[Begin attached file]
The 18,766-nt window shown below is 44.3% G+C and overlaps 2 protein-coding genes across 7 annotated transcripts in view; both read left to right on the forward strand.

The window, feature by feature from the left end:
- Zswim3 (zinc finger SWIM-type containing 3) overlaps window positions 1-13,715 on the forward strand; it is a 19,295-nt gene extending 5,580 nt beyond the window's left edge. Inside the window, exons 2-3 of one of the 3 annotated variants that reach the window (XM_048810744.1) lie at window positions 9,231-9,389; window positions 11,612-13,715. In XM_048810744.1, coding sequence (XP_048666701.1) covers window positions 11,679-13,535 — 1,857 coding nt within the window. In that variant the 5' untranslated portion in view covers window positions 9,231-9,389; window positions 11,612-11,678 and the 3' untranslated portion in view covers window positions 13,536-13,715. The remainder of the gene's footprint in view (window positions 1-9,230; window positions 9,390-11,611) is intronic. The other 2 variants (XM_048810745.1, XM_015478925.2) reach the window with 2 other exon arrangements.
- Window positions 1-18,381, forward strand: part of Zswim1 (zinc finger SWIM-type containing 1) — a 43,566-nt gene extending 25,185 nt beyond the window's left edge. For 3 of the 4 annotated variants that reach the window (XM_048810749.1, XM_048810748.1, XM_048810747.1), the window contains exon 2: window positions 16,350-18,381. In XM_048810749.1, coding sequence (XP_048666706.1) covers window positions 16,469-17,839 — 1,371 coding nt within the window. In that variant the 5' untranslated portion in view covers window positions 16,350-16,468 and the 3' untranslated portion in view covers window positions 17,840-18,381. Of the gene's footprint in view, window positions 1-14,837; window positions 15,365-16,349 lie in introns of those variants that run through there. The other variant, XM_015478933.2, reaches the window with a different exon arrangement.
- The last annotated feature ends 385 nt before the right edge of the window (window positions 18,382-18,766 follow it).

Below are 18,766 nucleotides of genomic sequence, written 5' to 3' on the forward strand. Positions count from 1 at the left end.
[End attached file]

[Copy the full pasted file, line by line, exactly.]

The 18,766-nt window shown below is 44.3% G+C and overlaps 2 protein-coding genes across 7 annotated transcripts in view; both read left to right on the forward strand.

The window, feature by feature from the left end:
- Zswim3 (zinc finger SWIM-type containing 3) overlaps window positions 1-13,715 on the forward strand; it is a 19,295-nt gene extending 5,580 nt beyond the window's left edge. Inside the window, exons 2-3 of one of the 3 annotated variants that reach the window (XM_048810744.1) lie at window positions 9,231-9,389; window positions 11,612-13,715. In XM_048810744.1, coding sequence (XP_048666701.1) covers window positions 11,679-13,535 — 1,857 coding nt within the window. In that variant the 5' untranslated portion in view covers window positions 9,231-9,389; window positions 11,612-11,678 and the 3' untranslated portion in view covers window positions 13,536-13,715. The remainder of the gene's footprint in view (window positions 1-9,230; window positions 9,390-11,611) is intronic. The other 2 variants (XM_048810745.1, XM_015478925.2) reach the window with 2 other exon arrangements.
- Window positions 1-18,381, forward strand: part of Zswim1 (zinc finger SWIM-type containing 1) — a 43,566-nt gene extending 25,185 nt beyond the window's left edge. For 3 of the 4 annotated variants that reach the window (XM_048810749.1, XM_048810748.1, XM_048810747.1), the window contains exon 2: window positions 16,350-18,381. In XM_048810749.1, coding sequence (XP_048666706.1) covers window positions 16,469-17,839 — 1,371 coding nt within the window. In that variant the 5' untranslated portion in view covers window positions 16,350-16,468 and the 3' untranslated portion in view covers window positions 17,840-18,381. Of the gene's footprint in view, window positions 1-14,837; window positions 15,365-16,349 lie in introns of those variants that run through there. The other variant, XM_015478933.2, reaches the window with a different exon arrangement.
- The last annotated feature ends 385 nt before the right edge of the window (window positions 18,382-18,766 follow it).

Below are 18,766 nucleotides of genomic sequence, written 5' to 3' on the forward strand. Positions count from 1 at the left end.